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  5. I have a love/hate sort of thing with this sort of adultescent theme. At 22 I was working full time, married and pregnant having left home to go to university when I was 18. However my 24 year old daughter still lives at home, is content with what is technically a casual job (though better paid than my full time one back then) and hasn’t had a serious relationship. I craved independence and look at her and wonder if I was ever that young sometimes 🙂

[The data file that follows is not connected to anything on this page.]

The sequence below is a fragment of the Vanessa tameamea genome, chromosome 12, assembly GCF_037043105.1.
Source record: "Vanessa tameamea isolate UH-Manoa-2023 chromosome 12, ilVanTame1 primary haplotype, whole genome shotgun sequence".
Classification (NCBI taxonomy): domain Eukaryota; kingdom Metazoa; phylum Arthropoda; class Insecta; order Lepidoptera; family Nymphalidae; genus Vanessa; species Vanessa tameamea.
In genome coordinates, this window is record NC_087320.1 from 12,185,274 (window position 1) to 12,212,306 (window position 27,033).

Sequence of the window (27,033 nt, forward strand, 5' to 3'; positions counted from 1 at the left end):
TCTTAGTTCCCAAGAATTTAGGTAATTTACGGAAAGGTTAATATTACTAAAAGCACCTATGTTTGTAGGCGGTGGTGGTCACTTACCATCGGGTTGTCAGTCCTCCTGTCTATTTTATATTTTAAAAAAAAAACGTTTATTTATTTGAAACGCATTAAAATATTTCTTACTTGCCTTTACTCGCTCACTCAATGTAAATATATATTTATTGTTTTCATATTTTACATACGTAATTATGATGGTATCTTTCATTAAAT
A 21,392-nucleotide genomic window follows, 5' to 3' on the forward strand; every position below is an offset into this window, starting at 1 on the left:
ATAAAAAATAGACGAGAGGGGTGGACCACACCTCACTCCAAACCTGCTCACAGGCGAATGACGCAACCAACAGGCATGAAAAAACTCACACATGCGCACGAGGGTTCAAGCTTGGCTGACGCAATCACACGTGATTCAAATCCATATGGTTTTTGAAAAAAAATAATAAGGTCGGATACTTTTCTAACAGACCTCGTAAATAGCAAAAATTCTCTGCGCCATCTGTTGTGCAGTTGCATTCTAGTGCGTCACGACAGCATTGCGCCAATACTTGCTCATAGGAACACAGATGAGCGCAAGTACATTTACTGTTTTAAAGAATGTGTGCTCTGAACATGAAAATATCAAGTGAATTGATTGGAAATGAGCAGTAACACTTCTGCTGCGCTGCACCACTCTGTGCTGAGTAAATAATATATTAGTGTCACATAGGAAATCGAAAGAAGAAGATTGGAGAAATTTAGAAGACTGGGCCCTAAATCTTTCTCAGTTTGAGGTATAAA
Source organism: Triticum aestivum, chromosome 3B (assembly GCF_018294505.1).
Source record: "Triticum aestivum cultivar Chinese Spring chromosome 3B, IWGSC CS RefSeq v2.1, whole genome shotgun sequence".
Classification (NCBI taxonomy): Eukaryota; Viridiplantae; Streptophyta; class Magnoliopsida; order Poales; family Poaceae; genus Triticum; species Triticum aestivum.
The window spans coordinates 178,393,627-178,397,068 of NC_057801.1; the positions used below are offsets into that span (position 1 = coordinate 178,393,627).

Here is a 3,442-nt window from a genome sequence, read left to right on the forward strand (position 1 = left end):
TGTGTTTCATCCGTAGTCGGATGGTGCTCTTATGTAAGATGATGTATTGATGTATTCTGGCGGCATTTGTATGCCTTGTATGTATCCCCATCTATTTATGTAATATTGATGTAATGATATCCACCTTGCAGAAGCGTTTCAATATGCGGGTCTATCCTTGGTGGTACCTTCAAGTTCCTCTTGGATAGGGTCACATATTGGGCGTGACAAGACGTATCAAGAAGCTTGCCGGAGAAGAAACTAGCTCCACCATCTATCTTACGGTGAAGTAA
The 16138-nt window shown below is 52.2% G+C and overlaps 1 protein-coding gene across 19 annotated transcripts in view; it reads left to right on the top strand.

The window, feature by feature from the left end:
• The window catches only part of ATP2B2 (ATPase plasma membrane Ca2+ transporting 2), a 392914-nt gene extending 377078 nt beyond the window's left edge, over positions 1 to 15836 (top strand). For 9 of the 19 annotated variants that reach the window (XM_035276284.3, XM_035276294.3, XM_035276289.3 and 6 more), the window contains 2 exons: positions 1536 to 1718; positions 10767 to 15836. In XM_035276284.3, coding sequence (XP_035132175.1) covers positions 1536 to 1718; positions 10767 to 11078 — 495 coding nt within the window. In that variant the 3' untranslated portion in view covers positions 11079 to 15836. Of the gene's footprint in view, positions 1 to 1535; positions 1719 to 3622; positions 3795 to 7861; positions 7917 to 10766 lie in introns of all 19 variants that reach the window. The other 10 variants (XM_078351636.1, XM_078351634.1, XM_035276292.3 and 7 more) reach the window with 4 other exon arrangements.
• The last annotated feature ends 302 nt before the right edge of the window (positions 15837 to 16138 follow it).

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  6. I do know what you mean Shelley. I also left home at 18 for uni, and except for uni breaks and a year overseas when I was 23, I've been out on my own, working. But I had 3 younger siblings and I clashed with my mum quite a bit, so I was very motivated to leave home as soon as I could, simply to finally get a bedroom to myself!But I had a lot of insecurity and doubt about everything. Even though Mr Books and I were dating back then, I certainly didn't want to marry him at that point. I wanted to travel and I was prepared to move anywhere to get a good teaching job. Freedom was my mantra back then and financial independence, but most of it was bravado. Still don't quite know how I had the courage to board a plane to London saying goodbye to Mr Books for what I thought would be forever, to go an have my overseas adventure. But I'm so grateful I did. But I remember some of the girls I was at uni with, they were just as aimless and directionless and lacking in any desire to be independent and fend for themselves as many of the young I see now. I sometimes wonder if birth order has a factor to play. As the eldest the desire to flee a crowded nest was very strong. The youngest have a much cushier nest; why would they leave it?This book brought all of that and much more back for me!